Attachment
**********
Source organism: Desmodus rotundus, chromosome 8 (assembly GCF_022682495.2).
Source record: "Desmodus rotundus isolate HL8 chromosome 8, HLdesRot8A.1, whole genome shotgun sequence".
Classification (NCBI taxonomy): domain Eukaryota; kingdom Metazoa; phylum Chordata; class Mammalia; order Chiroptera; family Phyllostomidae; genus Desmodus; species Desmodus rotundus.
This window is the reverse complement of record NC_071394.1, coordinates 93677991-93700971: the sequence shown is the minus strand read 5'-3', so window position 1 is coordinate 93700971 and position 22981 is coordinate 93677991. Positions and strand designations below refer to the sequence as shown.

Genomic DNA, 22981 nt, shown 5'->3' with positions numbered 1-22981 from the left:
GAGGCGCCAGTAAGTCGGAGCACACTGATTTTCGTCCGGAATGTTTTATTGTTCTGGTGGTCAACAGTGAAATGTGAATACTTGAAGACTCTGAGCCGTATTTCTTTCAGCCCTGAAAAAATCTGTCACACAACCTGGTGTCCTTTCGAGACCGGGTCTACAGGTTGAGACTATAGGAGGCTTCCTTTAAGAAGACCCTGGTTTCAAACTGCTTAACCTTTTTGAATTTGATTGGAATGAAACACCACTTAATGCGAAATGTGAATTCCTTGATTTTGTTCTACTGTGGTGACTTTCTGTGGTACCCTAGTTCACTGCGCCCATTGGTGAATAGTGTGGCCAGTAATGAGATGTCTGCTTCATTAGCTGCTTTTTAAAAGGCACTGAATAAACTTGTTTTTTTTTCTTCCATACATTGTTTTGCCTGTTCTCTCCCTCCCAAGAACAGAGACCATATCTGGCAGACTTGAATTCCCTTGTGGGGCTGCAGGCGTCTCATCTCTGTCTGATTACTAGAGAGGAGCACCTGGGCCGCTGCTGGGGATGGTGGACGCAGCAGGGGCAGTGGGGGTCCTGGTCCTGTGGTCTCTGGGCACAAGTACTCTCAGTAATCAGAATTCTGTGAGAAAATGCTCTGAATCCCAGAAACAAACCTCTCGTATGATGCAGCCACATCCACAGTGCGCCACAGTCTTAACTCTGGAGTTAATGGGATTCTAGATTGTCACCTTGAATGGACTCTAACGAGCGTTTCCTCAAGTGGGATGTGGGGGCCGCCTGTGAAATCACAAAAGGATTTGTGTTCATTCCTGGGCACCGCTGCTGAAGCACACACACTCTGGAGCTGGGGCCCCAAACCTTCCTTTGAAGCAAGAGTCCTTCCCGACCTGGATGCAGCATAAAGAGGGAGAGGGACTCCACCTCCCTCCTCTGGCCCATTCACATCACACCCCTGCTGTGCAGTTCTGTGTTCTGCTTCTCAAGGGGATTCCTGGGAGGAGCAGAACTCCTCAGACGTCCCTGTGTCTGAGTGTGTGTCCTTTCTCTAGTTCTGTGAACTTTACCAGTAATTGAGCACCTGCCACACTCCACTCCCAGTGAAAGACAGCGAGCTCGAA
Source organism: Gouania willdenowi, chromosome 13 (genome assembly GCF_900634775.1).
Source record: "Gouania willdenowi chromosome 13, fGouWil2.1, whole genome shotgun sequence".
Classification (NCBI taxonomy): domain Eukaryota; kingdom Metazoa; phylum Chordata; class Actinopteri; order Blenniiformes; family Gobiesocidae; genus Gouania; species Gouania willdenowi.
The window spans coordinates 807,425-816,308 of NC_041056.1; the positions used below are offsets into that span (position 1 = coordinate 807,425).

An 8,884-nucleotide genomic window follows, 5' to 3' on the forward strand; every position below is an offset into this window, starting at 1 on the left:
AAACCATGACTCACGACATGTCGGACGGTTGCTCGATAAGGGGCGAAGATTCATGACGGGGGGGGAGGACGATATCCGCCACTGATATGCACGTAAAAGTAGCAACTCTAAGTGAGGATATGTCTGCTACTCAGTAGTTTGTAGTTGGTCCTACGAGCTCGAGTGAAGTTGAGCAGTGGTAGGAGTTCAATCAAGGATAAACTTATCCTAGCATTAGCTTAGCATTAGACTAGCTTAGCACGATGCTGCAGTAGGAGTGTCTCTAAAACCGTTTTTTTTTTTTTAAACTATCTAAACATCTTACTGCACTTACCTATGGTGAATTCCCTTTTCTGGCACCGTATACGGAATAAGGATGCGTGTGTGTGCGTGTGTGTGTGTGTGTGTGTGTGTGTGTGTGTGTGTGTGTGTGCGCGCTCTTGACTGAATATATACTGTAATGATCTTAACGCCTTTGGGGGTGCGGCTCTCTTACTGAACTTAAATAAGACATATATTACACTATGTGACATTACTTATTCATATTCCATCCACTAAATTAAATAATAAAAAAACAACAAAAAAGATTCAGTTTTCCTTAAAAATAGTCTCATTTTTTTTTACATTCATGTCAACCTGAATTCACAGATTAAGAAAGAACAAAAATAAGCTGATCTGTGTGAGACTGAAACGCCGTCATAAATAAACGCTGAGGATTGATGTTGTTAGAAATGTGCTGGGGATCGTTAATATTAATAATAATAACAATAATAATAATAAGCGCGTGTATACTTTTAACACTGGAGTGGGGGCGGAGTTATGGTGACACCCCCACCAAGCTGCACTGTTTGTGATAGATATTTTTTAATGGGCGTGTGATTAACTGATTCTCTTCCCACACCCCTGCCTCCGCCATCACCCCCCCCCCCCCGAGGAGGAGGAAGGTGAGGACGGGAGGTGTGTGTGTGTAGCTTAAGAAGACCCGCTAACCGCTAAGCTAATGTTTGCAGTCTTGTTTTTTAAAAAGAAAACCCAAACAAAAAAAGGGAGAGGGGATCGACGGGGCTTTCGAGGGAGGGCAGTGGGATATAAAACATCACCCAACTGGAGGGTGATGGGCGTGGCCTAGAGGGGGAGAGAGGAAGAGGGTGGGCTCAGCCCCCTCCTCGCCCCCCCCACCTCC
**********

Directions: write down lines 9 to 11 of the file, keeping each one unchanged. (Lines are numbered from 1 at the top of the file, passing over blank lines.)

Classification (NCBI taxonomy): domain Eukaryota; kingdom Metazoa; phylum Chordata; class Actinopteri; order Blenniiformes; family Gobiesocidae; genus Gouania; species Gouania willdenowi.
The window spans coordinates 807,425-816,308 of NC_041056.1; the positions used below are offsets into that span (position 1 = coordinate 807,425).

An 8,884-nucleotide genomic window follows, 5' to 3' on the forward strand; every position below is an offset into this window, starting at 1 on the left: